In case people haven’t noticed, being a college student is a pretty expensive undertaking. Students are not only worrying about getting good grades and having a fun time, but covering all their expenses becomes quite the endeavor.
As news editor Maggie McVey reported in this week’s publication, “Illegal textbook downloads increase as prices on the rise,” a large number of college students are resorting to illegally downloading their textbooks and course material as a way of cutting costs and figuring out a strategy for affording college.
The article reports that textbooks cost more than five times what they did roughly a decade ago, and one student said she was required to purchase a $200 statistics textbook. This has become commonplace. Cardinal Points estimates that journalism students at Plattsburgh State spend about $150-200 per semester, and that’s for a major that typically finds itself on the lower end of textbook costs when compared with other majors.
Cardinal Points does not encourage the engaging in illegal activities in any way, but can people really blame college students? Perhaps the most frustrating part about purchasing textbooks is when professors make them “required texts” on the syllabus and then limit their use to a handful of times during the semester.
Even worse is that books often become useless after one class. Instead of a major having a handful of core textbooks for students to use throughout much of their college career, too often are students asked to buy books that lose their usefulness after just a semester.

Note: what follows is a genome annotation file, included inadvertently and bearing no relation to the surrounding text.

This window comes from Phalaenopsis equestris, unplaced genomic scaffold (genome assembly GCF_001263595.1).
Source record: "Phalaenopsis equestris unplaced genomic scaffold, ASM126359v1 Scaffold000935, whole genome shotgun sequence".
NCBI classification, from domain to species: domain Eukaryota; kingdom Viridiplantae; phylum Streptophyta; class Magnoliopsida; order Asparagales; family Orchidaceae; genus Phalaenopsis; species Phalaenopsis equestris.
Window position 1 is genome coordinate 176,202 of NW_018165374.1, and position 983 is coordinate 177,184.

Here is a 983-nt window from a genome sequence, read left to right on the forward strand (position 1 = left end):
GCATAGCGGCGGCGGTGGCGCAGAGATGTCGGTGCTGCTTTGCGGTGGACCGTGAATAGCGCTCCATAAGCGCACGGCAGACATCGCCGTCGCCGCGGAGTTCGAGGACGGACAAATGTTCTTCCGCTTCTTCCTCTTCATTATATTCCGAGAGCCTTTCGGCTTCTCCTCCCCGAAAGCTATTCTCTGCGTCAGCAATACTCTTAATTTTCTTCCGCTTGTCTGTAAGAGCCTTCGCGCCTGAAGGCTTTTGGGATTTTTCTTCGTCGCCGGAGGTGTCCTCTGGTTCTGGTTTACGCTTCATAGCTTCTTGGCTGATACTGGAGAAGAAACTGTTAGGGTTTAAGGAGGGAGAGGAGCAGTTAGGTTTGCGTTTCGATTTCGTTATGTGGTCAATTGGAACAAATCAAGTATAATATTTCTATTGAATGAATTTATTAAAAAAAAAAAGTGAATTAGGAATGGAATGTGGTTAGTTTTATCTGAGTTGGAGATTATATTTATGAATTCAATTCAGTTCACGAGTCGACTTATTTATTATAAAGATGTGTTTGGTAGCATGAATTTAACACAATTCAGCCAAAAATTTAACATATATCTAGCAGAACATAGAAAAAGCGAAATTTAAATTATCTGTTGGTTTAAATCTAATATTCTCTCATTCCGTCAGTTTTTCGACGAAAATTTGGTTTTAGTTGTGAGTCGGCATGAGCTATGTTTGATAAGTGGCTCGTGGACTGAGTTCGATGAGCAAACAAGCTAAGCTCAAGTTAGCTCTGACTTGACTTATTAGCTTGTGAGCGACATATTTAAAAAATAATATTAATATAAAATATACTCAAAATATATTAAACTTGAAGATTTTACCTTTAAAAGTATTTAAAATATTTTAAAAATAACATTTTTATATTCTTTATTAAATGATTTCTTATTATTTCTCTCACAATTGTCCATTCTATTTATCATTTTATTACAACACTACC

General education requirements are the worst, as most students aren’t taking more than one or two classes of each of math, science, English, history, etc. Even rented and used textbooks are expensive, and they don’t provide much of a discount at the College Store.
Furthermore, as general education classes usually aren’t of great interest to most students, they might be more inclined to skip out on spending money, which will hamper them academically and often lead them to poorer grades.
The problem is nothing is being done to help students pay their way through college. So what do you do?
If you steer clear of the criminal route, make use of online vendors such as Amazon. Compare prices between a number of websites in order to find the cheapest avenue for each book. If you have friends in your classes, look to split the costs and use of the textbook. Even better, those who know people who have taken a class before them can often buy or get textbooks that route, effectively passing on textbooks to the next class of students.
It might take a little extra work on the students’ part, but it might be worth it in the end. And who doesn’t like saving money?